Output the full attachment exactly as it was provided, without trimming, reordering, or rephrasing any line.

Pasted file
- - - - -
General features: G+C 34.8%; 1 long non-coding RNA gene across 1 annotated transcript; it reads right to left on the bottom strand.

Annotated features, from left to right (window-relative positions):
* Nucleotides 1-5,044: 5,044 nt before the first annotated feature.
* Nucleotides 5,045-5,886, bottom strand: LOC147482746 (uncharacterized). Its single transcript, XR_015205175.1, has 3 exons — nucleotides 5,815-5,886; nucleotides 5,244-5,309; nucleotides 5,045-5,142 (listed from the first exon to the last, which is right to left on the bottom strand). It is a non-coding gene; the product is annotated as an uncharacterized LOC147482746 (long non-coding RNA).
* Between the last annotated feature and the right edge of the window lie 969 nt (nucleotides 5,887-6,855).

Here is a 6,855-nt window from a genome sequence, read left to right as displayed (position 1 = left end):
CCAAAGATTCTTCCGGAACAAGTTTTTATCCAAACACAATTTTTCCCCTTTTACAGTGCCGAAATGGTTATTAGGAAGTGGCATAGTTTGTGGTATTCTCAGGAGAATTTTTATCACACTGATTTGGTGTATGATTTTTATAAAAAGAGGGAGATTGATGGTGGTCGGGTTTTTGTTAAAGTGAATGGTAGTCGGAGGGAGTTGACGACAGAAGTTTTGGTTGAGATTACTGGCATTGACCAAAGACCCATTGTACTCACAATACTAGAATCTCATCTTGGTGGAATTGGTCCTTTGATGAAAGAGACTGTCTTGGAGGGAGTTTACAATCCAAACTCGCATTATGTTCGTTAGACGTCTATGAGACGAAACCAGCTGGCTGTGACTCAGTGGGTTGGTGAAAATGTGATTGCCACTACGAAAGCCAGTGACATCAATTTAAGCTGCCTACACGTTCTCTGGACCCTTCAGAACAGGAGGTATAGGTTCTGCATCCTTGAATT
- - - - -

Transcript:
General features: G+C 34.8%; 1 long non-coding RNA gene across 1 annotated transcript; it reads right to left on the bottom strand.

Annotated features, from left to right (window-relative positions):
* Nucleotides 1-5,044: 5,044 nt before the first annotated feature.
* Nucleotides 5,045-5,886, bottom strand: LOC147482746 (uncharacterized). Its single transcript, XR_015205175.1, has 3 exons — nucleotides 5,815-5,886; nucleotides 5,244-5,309; nucleotides 5,045-5,142 (listed from the first exon to the last, which is right to left on the bottom strand). It is a non-coding gene; the product is annotated as an uncharacterized LOC147482746 (long non-coding RNA).
* Between the last annotated feature and the right edge of the window lie 969 nt (nucleotides 5,887-6,855).

Here is a 6,855-nt window from a genome sequence, read left to right as displayed (position 1 = left end):
CCAAAGATTCTTCCGGAACAAGTTTTTATCCAAACACAATTTTTCCCCTTTTACAGTGCCGAAATGGTTATTAGGAAGTGGCATAGTTTGTGGTATTCTCAGGAGAATTTTTATCACACTGATTTGGTGTATGATTTTTATAAAAAGAGGGAGATTGATGGTGGTCGGGTTTTTGTTAAAGTGAATGGTAGTCGGAGGGAGTTGACGACAGAAGTTTTGGTTGAGATTACTGGCATTGACCAAAGACCCATTGTACTCACAATACTAGAATCTCATCTTGGTGGAATTGGTCCTTTGATGAAAGAGACTGTCTTGGAGGGAGTTTACAATCCAAACTCGCATTATGTTCGTTAGACGTCTATGAGACGAAACCAGCTGGCTGTGACTCAGTGGGTTGGTGAAAATGTGATTGCCACTACGAAAGCCAGTGACATCAATTTAAGCTGCCTACACGTTCTCTGGACCCTTCAGAACAGGAGGTATAGGTTCTGCATCCTTGAATT